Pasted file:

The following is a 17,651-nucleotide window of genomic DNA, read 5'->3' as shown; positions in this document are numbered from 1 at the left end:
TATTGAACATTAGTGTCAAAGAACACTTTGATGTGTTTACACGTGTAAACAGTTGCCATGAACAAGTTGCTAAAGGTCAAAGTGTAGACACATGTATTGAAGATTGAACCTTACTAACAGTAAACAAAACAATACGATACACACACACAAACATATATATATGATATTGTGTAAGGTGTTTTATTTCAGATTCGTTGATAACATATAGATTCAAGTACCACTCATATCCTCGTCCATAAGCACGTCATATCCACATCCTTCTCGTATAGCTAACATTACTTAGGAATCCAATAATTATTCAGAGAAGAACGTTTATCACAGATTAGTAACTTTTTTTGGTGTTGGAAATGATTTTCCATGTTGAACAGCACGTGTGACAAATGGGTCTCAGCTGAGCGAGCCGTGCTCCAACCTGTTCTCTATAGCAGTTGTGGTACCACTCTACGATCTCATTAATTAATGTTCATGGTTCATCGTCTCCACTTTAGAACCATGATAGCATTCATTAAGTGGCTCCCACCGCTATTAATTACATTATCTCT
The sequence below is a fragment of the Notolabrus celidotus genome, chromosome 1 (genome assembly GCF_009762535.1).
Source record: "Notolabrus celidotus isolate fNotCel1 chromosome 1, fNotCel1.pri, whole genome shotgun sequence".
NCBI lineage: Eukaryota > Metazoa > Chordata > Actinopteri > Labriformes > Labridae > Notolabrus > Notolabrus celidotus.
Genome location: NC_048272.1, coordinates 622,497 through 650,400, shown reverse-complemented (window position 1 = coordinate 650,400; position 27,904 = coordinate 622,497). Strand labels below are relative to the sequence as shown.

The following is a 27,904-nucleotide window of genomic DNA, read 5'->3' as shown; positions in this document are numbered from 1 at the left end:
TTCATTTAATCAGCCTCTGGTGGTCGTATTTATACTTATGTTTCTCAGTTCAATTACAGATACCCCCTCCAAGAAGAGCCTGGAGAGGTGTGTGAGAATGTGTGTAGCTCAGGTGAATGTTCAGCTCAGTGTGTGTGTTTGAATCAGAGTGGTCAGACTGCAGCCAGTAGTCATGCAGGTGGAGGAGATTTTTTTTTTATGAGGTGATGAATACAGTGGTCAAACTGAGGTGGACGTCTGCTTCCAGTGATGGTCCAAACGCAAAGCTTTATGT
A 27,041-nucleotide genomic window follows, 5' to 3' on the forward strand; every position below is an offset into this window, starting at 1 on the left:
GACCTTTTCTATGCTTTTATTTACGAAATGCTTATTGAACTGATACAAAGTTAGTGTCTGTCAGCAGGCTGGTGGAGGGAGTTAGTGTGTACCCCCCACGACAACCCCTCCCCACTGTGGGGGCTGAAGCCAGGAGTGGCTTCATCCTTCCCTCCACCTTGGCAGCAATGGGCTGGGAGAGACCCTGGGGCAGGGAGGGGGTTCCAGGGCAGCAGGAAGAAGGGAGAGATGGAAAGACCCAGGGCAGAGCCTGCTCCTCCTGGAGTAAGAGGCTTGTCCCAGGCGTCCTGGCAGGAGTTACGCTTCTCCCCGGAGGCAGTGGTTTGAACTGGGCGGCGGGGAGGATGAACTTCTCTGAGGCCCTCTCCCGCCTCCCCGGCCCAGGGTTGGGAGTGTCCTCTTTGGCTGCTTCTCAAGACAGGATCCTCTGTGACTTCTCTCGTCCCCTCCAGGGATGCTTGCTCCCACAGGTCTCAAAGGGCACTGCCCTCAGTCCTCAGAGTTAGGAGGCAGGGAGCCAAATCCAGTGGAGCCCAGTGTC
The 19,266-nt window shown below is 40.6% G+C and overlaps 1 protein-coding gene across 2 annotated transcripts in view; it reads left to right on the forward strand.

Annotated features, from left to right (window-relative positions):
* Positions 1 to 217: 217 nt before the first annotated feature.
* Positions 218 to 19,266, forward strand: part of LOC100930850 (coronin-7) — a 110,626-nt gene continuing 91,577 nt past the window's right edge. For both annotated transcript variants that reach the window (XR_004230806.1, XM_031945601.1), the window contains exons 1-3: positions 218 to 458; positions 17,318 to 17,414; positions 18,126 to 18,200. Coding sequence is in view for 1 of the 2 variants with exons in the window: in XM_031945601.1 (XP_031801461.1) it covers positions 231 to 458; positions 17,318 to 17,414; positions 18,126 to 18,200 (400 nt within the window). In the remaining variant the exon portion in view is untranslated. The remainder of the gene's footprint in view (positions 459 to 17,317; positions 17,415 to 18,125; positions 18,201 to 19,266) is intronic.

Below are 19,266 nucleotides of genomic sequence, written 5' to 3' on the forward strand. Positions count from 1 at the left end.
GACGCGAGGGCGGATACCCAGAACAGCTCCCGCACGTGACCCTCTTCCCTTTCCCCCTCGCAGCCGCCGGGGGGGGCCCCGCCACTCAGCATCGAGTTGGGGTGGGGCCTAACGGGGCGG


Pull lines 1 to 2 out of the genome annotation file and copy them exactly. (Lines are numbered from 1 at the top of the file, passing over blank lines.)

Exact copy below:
The following is a 17,651-nucleotide window of genomic DNA, read 5'->3' as shown; positions in this document are numbered from 1 at the left end:
TATTGAACATTAGTGTCAAAGAACACTTTGATGTGTTTACACGTGTAAACAGTTGCCATGAACAAGTTGCTAAAGGTCAAAGTGTAGACACATGTATTGAAGATTGAACCTTACTAACAGTAAACAAAACAATACGATACACACACACAAACATATATATATGATATTGTGTAAGGTGTTTTATTTCAGATTCGTTGATAACATATAGATTCAAGTACCACTCATATCCTCGTCCATAAGCACGTCATATCCACATCCTTCTCGTATAGCTAACATTACTTAGGAATCCAATAATTATTCAGAGAAGAACGTTTATCACAGATTAGTAACTTTTTTTGGTGTTGGAAATGATTTTCCATGTTGAACAGCACGTGTGACAAATGGGTCTCAGCTGAGCGAGCCGTGCTCCAACCTGTTCTCTATAGCAGTTGTGGTACCACTCTACGATCTCATTAATTAATGTTCATGGTTCATCGTCTCCACTTTAGAACCATGATAGCATTCATTAAGTGGCTCCCACCGCTATTAATTACATTATCTCT